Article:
01 mar 2015 On e-moderating and designing
I’ve been moderating online courses for some years now. However, I’ve only just begun designing online courses. And I’ve been pondering over the differences between these two processes for a while.
Here you have some of my (empirical) conclusions so far…
As an e-moderator, I first have to get to know the groups and the teachers I’m working with in order to be able to personalize their learning process. As I don’t develop the materials (modules, activities, etc.) myself, I have to go over them and get to know all about them. If I think about a single module, I need to know the objectives proposed for that module, the different activities course participants will work on, and so on.
After that, I usually follow more or less the same steps, which are part of a module cycle proposed by Lina Marji who works for the British Council Malaysia and is part of a project called Pro-Elt 2. I myself have expanded this cycle so that it would encompass some other important phases. So, here you have it…
- getting to know the module: as I mentioned before it’s paramount we get to know the module, its objectives, activities, and so on before the module opens.
- populating wikis and forums before module opens: I always do that some days before the module opens. Also, I try really hard to personalize my “Welcome to Module X” forum thread taking into consideration all I know about my course participants.
- module opens: I’m not the one who is responsible for opening the module but I know when this is supposed to happen.
- weaving discussions: this is a very important part of the discussions as I promote critical thinking and help participants build meaning and knowledge together.
- assignments: written assignments course participants have to submit can fall anywhere in a module – sometimes they have to submit it in the beginning of a module, sometimes at the end.
- module closes: once again, I am not in charge of closing the module but I know when this is going to happen.
- summarizing forums, wikis and/or the whole module: as soon as we get to the end of the module, I have to wrap it up. Depending on the module, I do it right before the module closes or right after the module closes.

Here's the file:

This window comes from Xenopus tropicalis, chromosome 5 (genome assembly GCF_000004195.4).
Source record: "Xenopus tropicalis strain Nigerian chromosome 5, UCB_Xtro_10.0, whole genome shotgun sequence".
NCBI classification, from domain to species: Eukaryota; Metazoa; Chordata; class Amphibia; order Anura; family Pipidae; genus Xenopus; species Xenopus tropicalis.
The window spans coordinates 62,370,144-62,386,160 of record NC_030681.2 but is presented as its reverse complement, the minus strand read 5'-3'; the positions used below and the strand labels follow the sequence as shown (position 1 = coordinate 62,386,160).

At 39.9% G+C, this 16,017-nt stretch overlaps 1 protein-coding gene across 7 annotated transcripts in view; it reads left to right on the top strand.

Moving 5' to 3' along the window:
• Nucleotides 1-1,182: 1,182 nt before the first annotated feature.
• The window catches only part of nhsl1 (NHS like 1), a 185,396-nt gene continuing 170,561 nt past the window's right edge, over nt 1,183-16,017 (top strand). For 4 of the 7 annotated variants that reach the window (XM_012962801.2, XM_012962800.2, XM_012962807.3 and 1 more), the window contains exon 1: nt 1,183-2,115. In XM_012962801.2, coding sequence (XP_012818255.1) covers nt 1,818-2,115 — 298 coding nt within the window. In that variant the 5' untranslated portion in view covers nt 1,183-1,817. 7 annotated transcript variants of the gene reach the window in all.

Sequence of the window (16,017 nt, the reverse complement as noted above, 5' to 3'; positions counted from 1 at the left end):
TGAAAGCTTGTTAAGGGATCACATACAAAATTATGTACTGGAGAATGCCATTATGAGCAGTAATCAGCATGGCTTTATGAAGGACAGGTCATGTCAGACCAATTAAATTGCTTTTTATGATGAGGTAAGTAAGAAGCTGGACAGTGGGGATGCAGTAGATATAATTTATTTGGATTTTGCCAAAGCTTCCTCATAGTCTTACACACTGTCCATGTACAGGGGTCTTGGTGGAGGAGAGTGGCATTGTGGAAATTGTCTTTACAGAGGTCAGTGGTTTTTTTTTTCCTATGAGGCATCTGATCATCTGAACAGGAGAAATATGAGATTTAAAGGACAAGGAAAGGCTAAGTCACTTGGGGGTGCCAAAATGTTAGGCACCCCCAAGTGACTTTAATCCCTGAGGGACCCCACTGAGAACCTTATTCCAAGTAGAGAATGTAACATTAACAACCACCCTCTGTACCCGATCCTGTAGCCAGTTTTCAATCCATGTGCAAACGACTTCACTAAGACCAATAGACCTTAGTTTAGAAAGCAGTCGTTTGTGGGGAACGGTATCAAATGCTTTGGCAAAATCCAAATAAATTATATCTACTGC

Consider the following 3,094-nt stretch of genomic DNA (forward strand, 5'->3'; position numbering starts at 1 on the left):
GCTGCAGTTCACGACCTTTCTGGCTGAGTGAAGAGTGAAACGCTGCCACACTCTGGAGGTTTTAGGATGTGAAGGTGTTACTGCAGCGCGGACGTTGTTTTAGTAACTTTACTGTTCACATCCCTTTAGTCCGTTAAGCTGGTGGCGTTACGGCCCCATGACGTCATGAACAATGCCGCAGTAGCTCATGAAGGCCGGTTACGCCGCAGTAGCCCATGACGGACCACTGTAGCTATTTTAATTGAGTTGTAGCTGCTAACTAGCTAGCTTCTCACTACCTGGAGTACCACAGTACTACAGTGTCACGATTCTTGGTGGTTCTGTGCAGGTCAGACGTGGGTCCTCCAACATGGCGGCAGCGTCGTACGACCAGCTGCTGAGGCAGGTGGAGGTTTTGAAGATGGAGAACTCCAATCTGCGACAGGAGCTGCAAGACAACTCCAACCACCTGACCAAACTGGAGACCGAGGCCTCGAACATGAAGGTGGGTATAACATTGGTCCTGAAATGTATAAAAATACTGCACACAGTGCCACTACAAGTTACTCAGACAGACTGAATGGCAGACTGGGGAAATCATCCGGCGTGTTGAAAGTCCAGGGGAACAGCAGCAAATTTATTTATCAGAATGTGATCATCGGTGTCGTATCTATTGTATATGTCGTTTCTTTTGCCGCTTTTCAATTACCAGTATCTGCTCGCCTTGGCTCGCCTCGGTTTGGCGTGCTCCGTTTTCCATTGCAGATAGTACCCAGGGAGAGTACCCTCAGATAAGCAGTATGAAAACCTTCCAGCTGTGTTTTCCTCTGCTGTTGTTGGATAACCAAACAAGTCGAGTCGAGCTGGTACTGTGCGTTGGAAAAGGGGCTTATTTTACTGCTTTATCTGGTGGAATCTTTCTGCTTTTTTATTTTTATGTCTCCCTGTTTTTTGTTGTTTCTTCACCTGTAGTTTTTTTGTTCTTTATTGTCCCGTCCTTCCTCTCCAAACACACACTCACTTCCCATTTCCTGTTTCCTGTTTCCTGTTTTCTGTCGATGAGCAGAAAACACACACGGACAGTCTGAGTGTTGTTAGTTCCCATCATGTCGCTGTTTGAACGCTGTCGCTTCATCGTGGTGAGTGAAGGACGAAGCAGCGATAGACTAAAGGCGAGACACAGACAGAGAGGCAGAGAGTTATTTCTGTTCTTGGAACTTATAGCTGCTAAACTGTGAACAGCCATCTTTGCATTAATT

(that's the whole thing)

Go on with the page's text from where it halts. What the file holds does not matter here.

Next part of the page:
- checking if objectives have been achieved: this is part of the summarizing process as I go over all course participants’ work in the module and check whether they have achieved the objectives proposed for a specific module.
- providing course participants with group and individual feedback: finally, I give groups some feedback on their work – this can also be part of the summarizing process. Also, I provide course participants with some feedback on their individual performance.
However, ever since I started designing digital teaching materials for an online English course together with other members of a research group, I’ve realized there are more aspects we have to take into account. In our research groups, we use a Digital Teaching Materials’ Productions Cycle proposed by Reis and Gomes. And here you have it…
Cyclical steps of Digital Teaching Materials’ Productions:
- Analysis: future students complete a needs analysis and all the data collected will help us start planning the course.
- Planning: based on the data gathered from the needs analysis, we start planning all the different modules, activities, and so on.
- Designing: this is the creation process itself and that means all we have planned will come to life.
- Piloting: a small number of volunteers take the course and we observe their work closely. After finishing the course, they answer some questions on it.
- Re-designing: based on the data we gathered from observing students while taking the course and from the survey they answered, it is time to see what went well and what has to be improved.
- Applying the course: the course is offered to different students.
- Assessing: after these students have taken the course, it is time to assess it. Once again, based on the data we gathered throughout the process, we are able to assess it thoroughly.
You’ll probably hear more on that from me soon as I’ll be designing online courses and moderating them from now on!
- Module cycle proposed by Lina Marji (British Council Malaysia – Pro-ELT 2)
- Podcasts for teaching English as a Foreign Language: Analysis and digital literacy practice by Susana Cristina dos Reis & Adilson Frenandes Gomes. Available at https://revistas.unisinos.br/index.php/calidoscopio/article/view/cld.2014.123.11/4363. Last accessed on March 01st, 2015.